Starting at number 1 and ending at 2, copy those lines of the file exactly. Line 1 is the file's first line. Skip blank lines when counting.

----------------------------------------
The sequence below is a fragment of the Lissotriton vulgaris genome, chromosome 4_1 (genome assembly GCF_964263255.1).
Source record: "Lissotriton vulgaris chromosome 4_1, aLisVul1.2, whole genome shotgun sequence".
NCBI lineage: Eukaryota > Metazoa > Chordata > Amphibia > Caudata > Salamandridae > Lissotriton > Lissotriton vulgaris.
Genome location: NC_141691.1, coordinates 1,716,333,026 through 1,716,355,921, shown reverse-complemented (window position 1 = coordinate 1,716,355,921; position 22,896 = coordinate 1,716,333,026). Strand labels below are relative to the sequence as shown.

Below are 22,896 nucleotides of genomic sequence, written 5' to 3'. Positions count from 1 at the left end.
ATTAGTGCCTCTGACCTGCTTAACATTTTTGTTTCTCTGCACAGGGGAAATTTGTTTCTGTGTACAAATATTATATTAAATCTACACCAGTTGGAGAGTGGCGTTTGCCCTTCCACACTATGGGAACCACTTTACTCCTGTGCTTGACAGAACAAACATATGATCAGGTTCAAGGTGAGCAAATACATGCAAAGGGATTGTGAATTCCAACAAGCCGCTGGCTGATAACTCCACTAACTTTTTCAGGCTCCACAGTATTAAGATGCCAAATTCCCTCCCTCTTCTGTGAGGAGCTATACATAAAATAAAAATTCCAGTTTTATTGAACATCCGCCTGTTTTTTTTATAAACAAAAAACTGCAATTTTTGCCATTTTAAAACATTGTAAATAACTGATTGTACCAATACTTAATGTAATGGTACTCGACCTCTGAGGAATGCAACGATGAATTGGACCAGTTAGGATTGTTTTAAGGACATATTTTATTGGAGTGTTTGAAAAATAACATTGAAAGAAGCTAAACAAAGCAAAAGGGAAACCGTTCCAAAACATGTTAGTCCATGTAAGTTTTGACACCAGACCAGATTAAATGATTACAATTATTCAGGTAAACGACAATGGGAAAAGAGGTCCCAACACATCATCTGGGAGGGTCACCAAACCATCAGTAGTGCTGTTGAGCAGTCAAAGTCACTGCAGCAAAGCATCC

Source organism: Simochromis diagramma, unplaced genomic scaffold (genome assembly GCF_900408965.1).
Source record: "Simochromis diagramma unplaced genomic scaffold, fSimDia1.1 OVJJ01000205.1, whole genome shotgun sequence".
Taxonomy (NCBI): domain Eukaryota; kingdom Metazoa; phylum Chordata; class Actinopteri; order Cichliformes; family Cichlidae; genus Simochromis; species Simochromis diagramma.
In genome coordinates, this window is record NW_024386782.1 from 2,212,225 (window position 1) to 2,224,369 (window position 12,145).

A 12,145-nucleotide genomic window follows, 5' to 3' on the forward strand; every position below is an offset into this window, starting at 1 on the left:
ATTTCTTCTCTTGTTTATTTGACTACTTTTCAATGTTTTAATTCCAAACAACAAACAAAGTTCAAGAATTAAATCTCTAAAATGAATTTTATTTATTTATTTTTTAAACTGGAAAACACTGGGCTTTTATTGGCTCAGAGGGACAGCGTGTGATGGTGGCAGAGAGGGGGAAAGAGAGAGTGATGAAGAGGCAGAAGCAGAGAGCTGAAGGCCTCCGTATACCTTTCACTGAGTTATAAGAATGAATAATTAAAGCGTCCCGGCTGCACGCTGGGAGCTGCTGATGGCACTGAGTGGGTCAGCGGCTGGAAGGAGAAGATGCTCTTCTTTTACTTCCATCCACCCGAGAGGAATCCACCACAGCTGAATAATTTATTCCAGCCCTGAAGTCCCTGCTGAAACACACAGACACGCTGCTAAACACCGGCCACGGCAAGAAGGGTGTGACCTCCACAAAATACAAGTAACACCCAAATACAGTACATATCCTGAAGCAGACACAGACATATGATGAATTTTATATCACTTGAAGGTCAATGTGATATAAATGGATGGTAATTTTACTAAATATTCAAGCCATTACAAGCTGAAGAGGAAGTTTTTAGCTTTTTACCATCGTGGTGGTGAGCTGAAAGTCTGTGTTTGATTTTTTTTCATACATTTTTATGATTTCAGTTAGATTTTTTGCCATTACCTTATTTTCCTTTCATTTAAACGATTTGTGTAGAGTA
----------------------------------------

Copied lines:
The sequence below is a fragment of the Lissotriton vulgaris genome, chromosome 4_1 (genome assembly GCF_964263255.1).
Source record: "Lissotriton vulgaris chromosome 4_1, aLisVul1.2, whole genome shotgun sequence".